The backlash that never happened: New data shows people actually increased their Facebook usage after the Cambridge Analytica scandal

Steve Jennings / GettyFacebook CEO Mark Zuckerberg.
  • Facebook weathered the worst of the Cambridge Analytica data storm and actually increased usage, according to figures cited by Goldman Sachs.
  • Deutsche Bank also found that Facebook’s purge of 583 million fake accounts had “little to no impact on audience reach.”
  • It seems the #deleteFacebook backlash never really arrived.
  • The data will give CEO Mark Zuckerberg confidence as he prepares for a crunch week, in which he will be grilled by top EU lawmakers.

The Cambridge Analytica data debacle was billed as Facebook’s biggest crisis, but it looks like it didn’t even leave a scratch on the company.

Facebook weathered the worst of the storm and usage actually increased, according to a client note from Goldman Sachs, citing ComScore figures. In other words, the #deleteFacebook backlash never really arrived.

Goldman Sachs said Facebook’s US unique users on mobile rose 7% year-on-year to 188.6 million in April, when the scandal was biting hard. Time spent on Facebook also went up. The graph below says it all.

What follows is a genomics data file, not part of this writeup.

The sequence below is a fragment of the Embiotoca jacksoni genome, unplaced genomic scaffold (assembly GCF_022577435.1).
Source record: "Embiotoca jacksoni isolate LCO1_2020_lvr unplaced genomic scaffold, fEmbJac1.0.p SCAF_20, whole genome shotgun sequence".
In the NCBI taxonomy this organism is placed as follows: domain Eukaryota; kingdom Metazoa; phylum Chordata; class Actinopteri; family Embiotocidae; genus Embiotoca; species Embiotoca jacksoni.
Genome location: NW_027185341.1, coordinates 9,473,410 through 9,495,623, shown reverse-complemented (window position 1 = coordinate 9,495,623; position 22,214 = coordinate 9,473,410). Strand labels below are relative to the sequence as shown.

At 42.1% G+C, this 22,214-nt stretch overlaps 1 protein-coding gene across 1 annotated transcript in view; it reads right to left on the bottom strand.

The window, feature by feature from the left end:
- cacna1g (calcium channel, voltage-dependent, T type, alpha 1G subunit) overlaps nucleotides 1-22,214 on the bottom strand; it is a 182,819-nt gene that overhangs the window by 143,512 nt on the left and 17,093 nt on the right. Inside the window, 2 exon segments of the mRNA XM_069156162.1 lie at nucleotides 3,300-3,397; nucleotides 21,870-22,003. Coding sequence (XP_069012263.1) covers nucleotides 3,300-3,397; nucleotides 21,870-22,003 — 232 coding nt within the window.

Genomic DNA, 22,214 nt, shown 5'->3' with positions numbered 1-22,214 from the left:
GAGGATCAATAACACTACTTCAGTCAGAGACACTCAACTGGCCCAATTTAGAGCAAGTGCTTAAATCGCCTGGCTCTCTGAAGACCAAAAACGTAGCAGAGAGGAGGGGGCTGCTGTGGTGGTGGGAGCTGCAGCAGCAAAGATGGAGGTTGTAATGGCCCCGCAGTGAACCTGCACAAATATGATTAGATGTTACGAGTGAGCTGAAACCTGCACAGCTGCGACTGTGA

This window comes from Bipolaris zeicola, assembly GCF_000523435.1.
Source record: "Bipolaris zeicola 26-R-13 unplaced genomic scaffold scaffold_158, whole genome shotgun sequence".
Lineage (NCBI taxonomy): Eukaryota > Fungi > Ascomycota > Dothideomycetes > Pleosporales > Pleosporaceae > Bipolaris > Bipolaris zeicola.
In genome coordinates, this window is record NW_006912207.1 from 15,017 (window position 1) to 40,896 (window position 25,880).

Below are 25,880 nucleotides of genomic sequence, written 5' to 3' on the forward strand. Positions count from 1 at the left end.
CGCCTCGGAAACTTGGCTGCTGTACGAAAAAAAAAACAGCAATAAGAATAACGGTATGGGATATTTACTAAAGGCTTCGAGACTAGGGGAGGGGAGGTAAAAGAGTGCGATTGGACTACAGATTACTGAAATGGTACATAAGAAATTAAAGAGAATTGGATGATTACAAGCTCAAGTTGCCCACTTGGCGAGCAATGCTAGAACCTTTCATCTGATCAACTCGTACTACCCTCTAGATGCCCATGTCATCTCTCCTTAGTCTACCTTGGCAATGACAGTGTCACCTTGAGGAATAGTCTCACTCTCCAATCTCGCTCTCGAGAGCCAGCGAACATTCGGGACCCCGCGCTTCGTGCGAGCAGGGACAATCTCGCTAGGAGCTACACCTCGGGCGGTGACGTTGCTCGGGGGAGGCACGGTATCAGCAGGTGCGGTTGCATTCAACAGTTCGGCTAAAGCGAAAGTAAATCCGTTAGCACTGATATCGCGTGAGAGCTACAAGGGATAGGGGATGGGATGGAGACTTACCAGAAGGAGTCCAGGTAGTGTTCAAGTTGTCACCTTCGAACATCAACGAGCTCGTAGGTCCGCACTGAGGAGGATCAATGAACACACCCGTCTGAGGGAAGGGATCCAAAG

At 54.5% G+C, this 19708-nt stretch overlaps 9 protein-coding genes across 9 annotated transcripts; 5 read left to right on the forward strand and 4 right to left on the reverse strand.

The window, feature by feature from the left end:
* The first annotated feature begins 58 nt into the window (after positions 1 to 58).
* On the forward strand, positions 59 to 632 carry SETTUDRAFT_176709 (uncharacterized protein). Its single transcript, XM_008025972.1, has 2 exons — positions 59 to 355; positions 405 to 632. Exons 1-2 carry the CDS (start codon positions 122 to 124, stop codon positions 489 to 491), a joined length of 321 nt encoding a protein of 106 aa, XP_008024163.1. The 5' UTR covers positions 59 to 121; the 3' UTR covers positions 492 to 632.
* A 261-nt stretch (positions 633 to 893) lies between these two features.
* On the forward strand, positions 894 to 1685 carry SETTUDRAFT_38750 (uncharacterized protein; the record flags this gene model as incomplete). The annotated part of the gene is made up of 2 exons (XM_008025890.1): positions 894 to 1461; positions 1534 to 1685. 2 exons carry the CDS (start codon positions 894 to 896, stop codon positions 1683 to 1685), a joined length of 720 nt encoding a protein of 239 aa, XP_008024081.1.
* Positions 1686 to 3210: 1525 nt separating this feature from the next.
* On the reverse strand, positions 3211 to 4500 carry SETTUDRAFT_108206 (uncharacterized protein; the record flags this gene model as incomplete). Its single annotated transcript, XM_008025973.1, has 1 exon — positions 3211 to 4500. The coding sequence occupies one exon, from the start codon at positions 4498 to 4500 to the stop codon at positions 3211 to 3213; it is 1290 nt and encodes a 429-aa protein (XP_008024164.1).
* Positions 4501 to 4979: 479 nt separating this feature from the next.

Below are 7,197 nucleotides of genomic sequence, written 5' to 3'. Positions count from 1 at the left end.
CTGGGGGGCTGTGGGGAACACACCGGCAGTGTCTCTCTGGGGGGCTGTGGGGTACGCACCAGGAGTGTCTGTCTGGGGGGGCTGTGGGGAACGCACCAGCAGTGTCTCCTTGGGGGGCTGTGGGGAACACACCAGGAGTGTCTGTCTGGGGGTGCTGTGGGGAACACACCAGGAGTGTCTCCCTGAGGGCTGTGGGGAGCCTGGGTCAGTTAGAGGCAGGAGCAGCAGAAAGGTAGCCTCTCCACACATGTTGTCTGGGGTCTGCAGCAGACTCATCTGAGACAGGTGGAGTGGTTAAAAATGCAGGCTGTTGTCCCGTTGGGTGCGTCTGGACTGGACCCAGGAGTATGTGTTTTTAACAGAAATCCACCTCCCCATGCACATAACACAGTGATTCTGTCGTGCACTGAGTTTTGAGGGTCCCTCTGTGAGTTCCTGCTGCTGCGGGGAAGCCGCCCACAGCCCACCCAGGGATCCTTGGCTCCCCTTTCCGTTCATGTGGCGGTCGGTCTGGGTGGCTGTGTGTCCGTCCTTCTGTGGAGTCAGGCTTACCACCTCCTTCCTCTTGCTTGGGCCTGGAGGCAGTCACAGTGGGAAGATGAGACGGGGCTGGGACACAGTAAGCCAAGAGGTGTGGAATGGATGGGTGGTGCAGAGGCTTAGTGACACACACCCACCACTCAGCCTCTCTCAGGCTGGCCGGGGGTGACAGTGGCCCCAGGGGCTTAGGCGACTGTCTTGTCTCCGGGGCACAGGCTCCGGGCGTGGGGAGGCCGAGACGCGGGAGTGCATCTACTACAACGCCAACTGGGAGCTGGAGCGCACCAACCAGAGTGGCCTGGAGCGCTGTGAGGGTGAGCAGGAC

Facebook minutes per user 2018Goldman Sachs

And there’s more good news for Facebook. Deutsche Bank said its advertising system checks had shown that the purge of 583 million fake accounts following Russian interference in the US election has had “little to no impact on audience reach.” It produced a graph revealing that ad targeting across all demos has actually grown.

Worldwide Reach Targeting Across All Facebook Advertising Properties Deutsche Bank

“We note that this data represents audience reach across properties, not strictly tied to core Facebook, but we suspect they are cleaning up fake accounts across the board and view this as a broad indication that ad reach across Facebook continues to grow,” Deutsche Bank said.

The findings, coupled with a full recovery in Facebook’s share price, completely undercut other research, which suggested that people’s trust in Facebook has nosedived since mid-March, when whistleblower Christopher Wylie first helped reveal that 87 million users had their data compromised by Cambridge Analytica.

The figures will give Facebook CEO Mark Zuckerberg confidence as he prepares for a crunch week, in which he will be grilled by top EU lawmakers. He will be questioned on privacy, fake news, and regulation by European Parliament’s political leaders.

But then Zuckerberg has already suggested that Facebook has seen little impact from Cambridge Analytica in terms of user engagement. He told Congress an immaterial number of users deleted their accounts as a result of the scandal.

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